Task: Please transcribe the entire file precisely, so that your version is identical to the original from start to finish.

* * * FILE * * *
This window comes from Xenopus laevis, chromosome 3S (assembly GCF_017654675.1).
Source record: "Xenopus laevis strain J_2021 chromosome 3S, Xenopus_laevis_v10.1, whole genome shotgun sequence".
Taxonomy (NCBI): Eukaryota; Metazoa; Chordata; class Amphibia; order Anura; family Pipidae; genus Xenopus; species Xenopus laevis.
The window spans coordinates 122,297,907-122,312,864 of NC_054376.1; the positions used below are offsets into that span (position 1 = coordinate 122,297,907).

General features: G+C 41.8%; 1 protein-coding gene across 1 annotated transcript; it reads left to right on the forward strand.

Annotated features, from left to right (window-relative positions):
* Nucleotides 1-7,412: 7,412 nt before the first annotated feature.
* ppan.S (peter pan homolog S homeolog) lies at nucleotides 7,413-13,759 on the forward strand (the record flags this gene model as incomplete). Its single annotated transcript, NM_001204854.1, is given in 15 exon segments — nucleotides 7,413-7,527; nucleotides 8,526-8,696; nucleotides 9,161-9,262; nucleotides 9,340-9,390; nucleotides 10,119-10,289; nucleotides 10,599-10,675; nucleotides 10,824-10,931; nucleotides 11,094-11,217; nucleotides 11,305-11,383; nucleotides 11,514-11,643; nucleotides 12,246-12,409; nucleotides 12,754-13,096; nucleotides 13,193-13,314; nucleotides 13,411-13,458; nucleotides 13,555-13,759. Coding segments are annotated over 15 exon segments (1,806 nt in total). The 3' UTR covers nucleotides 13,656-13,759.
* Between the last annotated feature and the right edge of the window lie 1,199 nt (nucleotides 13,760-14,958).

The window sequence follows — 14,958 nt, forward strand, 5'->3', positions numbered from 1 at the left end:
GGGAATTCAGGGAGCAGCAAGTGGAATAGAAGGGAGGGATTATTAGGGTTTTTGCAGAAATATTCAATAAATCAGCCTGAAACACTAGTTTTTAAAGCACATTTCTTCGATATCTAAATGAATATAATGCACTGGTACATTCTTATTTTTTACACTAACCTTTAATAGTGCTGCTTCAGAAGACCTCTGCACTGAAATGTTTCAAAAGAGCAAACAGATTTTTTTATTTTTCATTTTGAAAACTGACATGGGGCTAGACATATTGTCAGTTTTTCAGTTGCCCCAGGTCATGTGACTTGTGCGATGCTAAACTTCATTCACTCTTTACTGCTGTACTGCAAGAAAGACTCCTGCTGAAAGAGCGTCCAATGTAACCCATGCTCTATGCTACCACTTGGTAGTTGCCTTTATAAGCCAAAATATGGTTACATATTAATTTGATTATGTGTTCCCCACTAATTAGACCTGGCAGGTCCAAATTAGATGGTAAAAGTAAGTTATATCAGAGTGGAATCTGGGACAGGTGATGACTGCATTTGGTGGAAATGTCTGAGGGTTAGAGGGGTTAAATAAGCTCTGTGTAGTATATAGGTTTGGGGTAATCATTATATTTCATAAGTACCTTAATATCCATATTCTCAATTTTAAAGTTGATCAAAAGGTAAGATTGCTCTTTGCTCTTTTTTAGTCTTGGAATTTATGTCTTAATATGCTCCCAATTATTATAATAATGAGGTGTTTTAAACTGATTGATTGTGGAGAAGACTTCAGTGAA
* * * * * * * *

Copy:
This window comes from Xenopus laevis, chromosome 3S (assembly GCF_017654675.1).
Source record: "Xenopus laevis strain J_2021 chromosome 3S, Xenopus_laevis_v10.1, whole genome shotgun sequence".
Taxonomy (NCBI): Eukaryota; Metazoa; Chordata; class Amphibia; order Anura; family Pipidae; genus Xenopus; species Xenopus laevis.
The window spans coordinates 122,297,907-122,312,864 of NC_054376.1; the positions used below are offsets into that span (position 1 = coordinate 122,297,907).

General features: G+C 41.8%; 1 protein-coding gene across 1 annotated transcript; it reads left to right on the forward strand.

Annotated features, from left to right (window-relative positions):
* Nucleotides 1-7,412: 7,412 nt before the first annotated feature.
* ppan.S (peter pan homolog S homeolog) lies at nucleotides 7,413-13,759 on the forward strand (the record flags this gene model as incomplete). Its single annotated transcript, NM_001204854.1, is given in 15 exon segments — nucleotides 7,413-7,527; nucleotides 8,526-8,696; nucleotides 9,161-9,262; nucleotides 9,340-9,390; nucleotides 10,119-10,289; nucleotides 10,599-10,675; nucleotides 10,824-10,931; nucleotides 11,094-11,217; nucleotides 11,305-11,383; nucleotides 11,514-11,643; nucleotides 12,246-12,409; nucleotides 12,754-13,096; nucleotides 13,193-13,314; nucleotides 13,411-13,458; nucleotides 13,555-13,759. Coding segments are annotated over 15 exon segments (1,806 nt in total). The 3' UTR covers nucleotides 13,656-13,759.
* Between the last annotated feature and the right edge of the window lie 1,199 nt (nucleotides 13,760-14,958).

The window sequence follows — 14,958 nt, forward strand, 5'->3', positions numbered from 1 at the left end:
GGGAATTCAGGGAGCAGCAAGTGGAATAGAAGGGAGGGATTATTAGGGTTTTTGCAGAAATATTCAATAAATCAGCCTGAAACACTAGTTTTTAAAGCACATTTCTTCGATATCTAAATGAATATAATGCACTGGTACATTCTTATTTTTTACACTAACCTTTAATAGTGCTGCTTCAGAAGACCTCTGCACTGAAATGTTTCAAAAGAGCAAACAGATTTTTTTATTTTTCATTTTGAAAACTGACATGGGGCTAGACATATTGTCAGTTTTTCAGTTGCCCCAGGTCATGTGACTTGTGCGATGCTAAACTTCATTCACTCTTTACTGCTGTACTGCAAGAAAGACTCCTGCTGAAAGAGCGTCCAATGTAACCCATGCTCTATGCTACCACTTGGTAGTTGCCTTTATAAGCCAAAATATGGTTACATATTAATTTGATTATGTGTTCCCCACTAATTAGACCTGGCAGGTCCAAATTAGATGGTAAAAGTAAGTTATATCAGAGTGGAATCTGGGACAGGTGATGACTGCATTTGGTGGAAATGTCTGAGGGTTAGAGGGGTTAAATAAGCTCTGTGTAGTATATAGGTTTGGGGTAATCATTATATTTCATAAGTACCTTAATATCCATATTCTCAATTTTAAAGTTGATCAAAAGGTAAGATTGCTCTTTGCTCTTTTTTAGTCTTGGAATTTATGTCTTAATATGCTCCCAATTATTATAATAATGAGGTGTTTTAAACTGATTGATTGTGGAGAAGACTTCAGTGAA